The Zone - Volume 118
What can I do to handle the conflicts that are in my life?
Conflicts are like the stressors in our life, we need them to grow, to be motivated and to be challenged. They are a normal part of living and, without them, life would be boring, stale and not very fulfilling. On the other hand, when our stressors are out of balance with our coping strategies or our conflicts seem to be occupying most of our time and energy, it is time to stop, step back and learn new ways to handle the situations.
Conflict has been defined as the struggle that results from incompatible or opposing needs, drives, wishes or demands. A key point to keep in mind is that there is a dramatic difference between disagreements and conflicts. Disagreements may merely be a difference of opinion. I may believe that the Yankees are the best New York baseball team and you may believe that the Mets are. We may each have baseball statistics to reinforce our case and we may never agree. However, this is a difference of opinion, a disagreement and not a conflict. It can become a conflict if I restrict your discussion or your ability to display your Mets memorabilia. It becomes a conflict when I believe that my rights have been denied. Most all conflicts begin with disagreements that did not get resolved and is the symptom of a problem and the problem needs to be solved.
Some of the causes of conflict include:
Different goals and/or objectives.
Overlapping responsibilities or boundaries.
Lack of trust.
Competition of limited resources.
Gender bias issues.
Ethnic and cultural differences.
Add your own causes of conflict…
In working toward a resolution of a conflict it is important to think your strategy through. There are usually three dimensions to a conflict. They are: the actual issue, the personal level and the interpersonal level. Reflecting on how important the issue is and how it impacts you and thinking about the other individual’s needs, wants and desires can move you forward in thinking about your desire to resolve the issue.
In our Conflict Management workshops we offer several strategies and thought processes to consider. It is important to adapt and practice techniques that match your specific needs and personality.
Following are two processes that you may want to consider.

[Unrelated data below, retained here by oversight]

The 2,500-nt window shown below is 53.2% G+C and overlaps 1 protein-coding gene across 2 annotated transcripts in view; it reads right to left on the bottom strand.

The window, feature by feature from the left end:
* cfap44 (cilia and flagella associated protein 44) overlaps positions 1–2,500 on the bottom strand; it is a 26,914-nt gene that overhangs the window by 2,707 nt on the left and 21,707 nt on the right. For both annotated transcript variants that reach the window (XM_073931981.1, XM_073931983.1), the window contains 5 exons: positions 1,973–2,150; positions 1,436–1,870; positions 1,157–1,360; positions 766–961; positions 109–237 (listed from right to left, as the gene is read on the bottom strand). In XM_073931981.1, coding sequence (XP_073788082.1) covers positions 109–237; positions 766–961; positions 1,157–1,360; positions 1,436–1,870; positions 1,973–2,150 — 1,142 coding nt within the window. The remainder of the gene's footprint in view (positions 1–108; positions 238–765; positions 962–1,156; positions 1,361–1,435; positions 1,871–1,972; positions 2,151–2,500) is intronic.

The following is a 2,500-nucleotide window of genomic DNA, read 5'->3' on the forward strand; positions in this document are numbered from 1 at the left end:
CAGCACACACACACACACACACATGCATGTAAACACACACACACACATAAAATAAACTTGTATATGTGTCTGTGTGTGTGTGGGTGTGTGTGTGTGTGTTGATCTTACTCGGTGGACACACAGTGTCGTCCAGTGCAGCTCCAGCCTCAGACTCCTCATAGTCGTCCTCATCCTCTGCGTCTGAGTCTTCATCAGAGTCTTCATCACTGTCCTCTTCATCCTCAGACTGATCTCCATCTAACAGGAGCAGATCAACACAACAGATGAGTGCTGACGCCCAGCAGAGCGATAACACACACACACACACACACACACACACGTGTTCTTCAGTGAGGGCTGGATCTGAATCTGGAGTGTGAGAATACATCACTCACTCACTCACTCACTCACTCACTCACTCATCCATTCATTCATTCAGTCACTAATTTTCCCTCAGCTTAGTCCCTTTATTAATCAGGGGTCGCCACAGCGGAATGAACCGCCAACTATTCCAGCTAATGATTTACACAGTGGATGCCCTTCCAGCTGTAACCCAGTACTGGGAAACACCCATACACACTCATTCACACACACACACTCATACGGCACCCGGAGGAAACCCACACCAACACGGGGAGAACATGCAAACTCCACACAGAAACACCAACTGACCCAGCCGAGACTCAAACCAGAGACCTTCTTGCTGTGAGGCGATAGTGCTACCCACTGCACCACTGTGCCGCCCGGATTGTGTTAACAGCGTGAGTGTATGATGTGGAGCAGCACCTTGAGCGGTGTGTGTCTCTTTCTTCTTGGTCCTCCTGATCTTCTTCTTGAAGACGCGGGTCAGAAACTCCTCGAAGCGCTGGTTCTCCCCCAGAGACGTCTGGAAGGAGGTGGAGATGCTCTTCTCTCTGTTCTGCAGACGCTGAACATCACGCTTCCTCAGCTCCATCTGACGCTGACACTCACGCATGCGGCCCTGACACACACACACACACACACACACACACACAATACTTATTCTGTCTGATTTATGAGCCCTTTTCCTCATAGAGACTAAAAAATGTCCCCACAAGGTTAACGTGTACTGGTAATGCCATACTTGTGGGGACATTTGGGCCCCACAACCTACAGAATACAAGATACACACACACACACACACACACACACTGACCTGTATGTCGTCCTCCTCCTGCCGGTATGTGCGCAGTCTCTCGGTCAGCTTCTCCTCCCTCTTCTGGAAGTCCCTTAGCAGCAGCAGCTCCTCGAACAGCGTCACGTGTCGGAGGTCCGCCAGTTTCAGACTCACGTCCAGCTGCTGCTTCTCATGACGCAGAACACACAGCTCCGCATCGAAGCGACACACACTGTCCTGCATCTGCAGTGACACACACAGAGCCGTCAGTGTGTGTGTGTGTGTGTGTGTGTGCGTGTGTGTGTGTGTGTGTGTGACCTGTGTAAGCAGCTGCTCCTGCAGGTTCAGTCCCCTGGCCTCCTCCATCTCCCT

A Zen based approach
Conflict is natural; neither positive nor negative, it just is.
Conflict is just an interference.
Nature uses conflict as its primary motivator for change.
It’s not whether you have conflict in your life. It’s what you do with the conflict.
Winning and losing are goals for games, not conflicts.
Conflict can be seen as a gift of energy.
Resolving conflict is about acknowledgement and appreciation of differences.
Conflict begins within.
A traditional conflict resolution process
Do your homework.
Find points of agreement.
Begin positively and express support.
Maintain / enhance self-esteem.
Express, listen and watch for feelings.
Be conscious of visual and vocal message.
Focus on behavior, not personality.
Stay flexible in style.
Summarize to test understanding.
Consider the needs of the other person.
Resolve disagreements before they become conflicts.
One’s attitude during the conflict resolution process is key to resolution.
There are many successful processes and procedures to resolve conflicts.
Identify the issue as a mutual disagreement.
Identify components of the issue that you both agree on.
Keep your cool.
Things to Limit
Believing that there is only one solution, your solution.
Quote of the Week
“Whenever you’re in conflict with someone, there is one factor that can make the difference between damaging your relationship and deepening it. That factor is attitude”
Taking the time to resolve conflicts, no matter how painful, is using your time wisely because unresolved conflicts take an amazing toll on your body, mind and soul.
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The paraDocs are Dr. Francis L. Battisti, PhD, Psychotherapist, Distinguished Psychology Professor and former Executive V.P and Chief Academic Officer and Dr. Helen E. Battisti PhD, RDN, CDN, Chief Nutrition Officer, at SpNOD, Health Promotion Specialist, Research and Clinical Registered Dietitian Nutritionist and former Assistant Professor.
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